The Whole World Is Watching

The Trial of the Chicago 7

by Hope Madden

Oscar winning, much beloved and frequently frustrating writer Aaron Sorkin first ducked behind the camera for the clever if overwritten 2017 indulgence Molly’s Game.

A courtroom drama (very Sorkin) about celebrity tabloid fodder (less Sorkin-like), the film seemed an odd match for the filmmaker. He’s found a much more comfortable focus in his follow up, the tale of eight defendants, their counsel, prosecution, and a corrupt establishment: The Trial of the Chicago 7.

Chicago 7 artfully and urgently recreates the scene of the federal court hearing against eight defendants alleged to have conspired to incite the infamous riot at the 1968 Democratic National Convention in Chicago.

The film rings with historical significance as well as disheartening immediacy. It is another courtroom drama, this one benefitting from surprising restraint, as well as Sorkin’s deep well of passion for the subjects of legal processes and liberalism. Like Ave DuVernay’s 2014 masterpiece Selma, Sorkin’s new film details the past to show us the present.

He’s assembled a remarkable ensemble, each actor leaving an impression though none gets an abundance of screen time. Yahya Abdul-Mateen II is a blistering Bobby Seale while Frank Langella is infuriatingly believable as Judge Julius Hoffman. Eddie Redmayne, Joseph Gordon-Levitt and Mark Rylance are all also excellent, as you might expect.

Jeremy Strong and Sacha Baron Cohen share a comfortable, enjoyable chemistry as Jerry Rubin and Abbie Hoffman, respectively. Both appear in the film, as they did in life, as the wise-cracking comic relief in the room, but Cohen’s turn is thoughtful, wise, and slightly tragic. He’s obviously a talent, but this may be the first time we’ve seen the magnitude of his acting prowess.

An alarmingly relevant look at the power of due process, free speech, and justice, Chicago 7 is catapulted by more than the self-righteousness that sometimes weights down Sorkin’s writing. This is outrage, even anger, as well as an urgent optimism about the possibilities in human nature and democracy.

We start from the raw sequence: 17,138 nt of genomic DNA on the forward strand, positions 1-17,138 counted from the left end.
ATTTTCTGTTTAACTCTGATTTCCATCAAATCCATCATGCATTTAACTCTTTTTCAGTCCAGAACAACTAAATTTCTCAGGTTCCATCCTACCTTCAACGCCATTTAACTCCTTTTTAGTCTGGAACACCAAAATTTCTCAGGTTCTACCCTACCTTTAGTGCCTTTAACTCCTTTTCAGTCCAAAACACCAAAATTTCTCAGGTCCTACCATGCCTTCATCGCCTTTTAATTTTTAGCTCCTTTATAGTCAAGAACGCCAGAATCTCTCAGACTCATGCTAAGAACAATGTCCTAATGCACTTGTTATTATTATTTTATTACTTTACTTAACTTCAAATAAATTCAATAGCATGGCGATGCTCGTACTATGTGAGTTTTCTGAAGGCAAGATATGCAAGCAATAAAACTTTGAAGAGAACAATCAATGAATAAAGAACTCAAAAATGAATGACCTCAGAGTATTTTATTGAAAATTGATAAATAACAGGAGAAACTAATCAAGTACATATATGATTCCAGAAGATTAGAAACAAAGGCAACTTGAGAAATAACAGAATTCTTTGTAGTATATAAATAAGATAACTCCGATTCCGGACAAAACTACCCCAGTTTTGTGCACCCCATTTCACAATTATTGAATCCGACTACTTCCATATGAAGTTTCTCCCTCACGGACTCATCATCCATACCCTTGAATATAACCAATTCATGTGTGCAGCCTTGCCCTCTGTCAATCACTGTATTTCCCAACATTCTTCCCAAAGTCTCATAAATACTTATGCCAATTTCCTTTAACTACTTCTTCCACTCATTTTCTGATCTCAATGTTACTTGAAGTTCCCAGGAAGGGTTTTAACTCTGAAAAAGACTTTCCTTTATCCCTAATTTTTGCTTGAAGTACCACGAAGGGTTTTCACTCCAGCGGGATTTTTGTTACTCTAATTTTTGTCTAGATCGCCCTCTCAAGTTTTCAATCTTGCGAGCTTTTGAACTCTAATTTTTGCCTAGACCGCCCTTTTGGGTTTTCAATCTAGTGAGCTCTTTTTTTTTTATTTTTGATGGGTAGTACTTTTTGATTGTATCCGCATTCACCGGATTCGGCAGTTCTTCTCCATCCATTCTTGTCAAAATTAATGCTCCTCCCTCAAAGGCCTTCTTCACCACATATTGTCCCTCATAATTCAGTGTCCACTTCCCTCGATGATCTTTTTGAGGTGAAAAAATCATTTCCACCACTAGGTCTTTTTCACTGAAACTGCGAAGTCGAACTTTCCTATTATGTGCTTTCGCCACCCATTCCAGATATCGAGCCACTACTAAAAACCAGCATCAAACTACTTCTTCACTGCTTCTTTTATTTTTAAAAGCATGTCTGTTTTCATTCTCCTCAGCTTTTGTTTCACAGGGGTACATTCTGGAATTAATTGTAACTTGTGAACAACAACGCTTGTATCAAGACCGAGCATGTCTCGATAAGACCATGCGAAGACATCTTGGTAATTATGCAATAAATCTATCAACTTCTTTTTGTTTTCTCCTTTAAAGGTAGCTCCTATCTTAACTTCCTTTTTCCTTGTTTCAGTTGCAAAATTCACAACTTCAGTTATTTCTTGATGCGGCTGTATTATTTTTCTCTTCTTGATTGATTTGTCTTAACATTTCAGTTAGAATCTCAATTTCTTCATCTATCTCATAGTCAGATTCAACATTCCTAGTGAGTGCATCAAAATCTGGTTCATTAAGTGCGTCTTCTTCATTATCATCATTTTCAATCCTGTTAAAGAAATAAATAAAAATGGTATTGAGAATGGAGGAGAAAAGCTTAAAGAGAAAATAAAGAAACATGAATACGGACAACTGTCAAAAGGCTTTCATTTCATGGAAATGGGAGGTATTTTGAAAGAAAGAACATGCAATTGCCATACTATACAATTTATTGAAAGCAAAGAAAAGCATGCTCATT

If I may quote my own review of Molly’s Game and my take on Sorkin as a filmmaker:

His are dialogue-driven character pieces where brilliant people throw intellectual and moral challenges at one another while the audience wonders whether the damaged protagonist’s moral compass can still find true north.

Still the case. But with Chicago 7, Sorkin’s struck a balance. He’s found a story and convened a cast that demand and receive his very best, because The Trial of the Chicago 7 is a story about today, this minute.

They Are Us

Waiting for the Barbarians

by George Wolf

In the forty years since J.M. Coetzee’s Waiting for the Barbarians was first published, world events have continued to re-frame its thematic relevance.

Now, the novel finally has a big screen adaptation, amid a tumultuous political climate that again makes Coetzee’s tale feel especially prescient.

In a vaguely historical era within an unnamed “Empire,” the Magistrate (Mark Rylance) governs his desert outpost population through moral conviction and a delicate harmony with the land’s indigenous peoples.

Conversely, Colonel Joll (Johnny Depp) – the soft spoken and sadistic head of state security – believes “pain is truth.” Joll arrives at the outpost to carry out random interrogations of the nomadic “barbarians” and learn the truth about an attack that he feels is imminent.

The Magistrate protests this view of the natives and the Empire’s directives, drawing the ire of Joll and later, his more overtly cruel lieutenant, officer Mandel (Robert Pattinson).

Coetzee’s debut screenplay adapts his own novel with delicate grace and an understated foreboding. But as relevant as the theme of creeping fascism remains, its bite is dulled by ambiguity and broadly-drawn metaphors.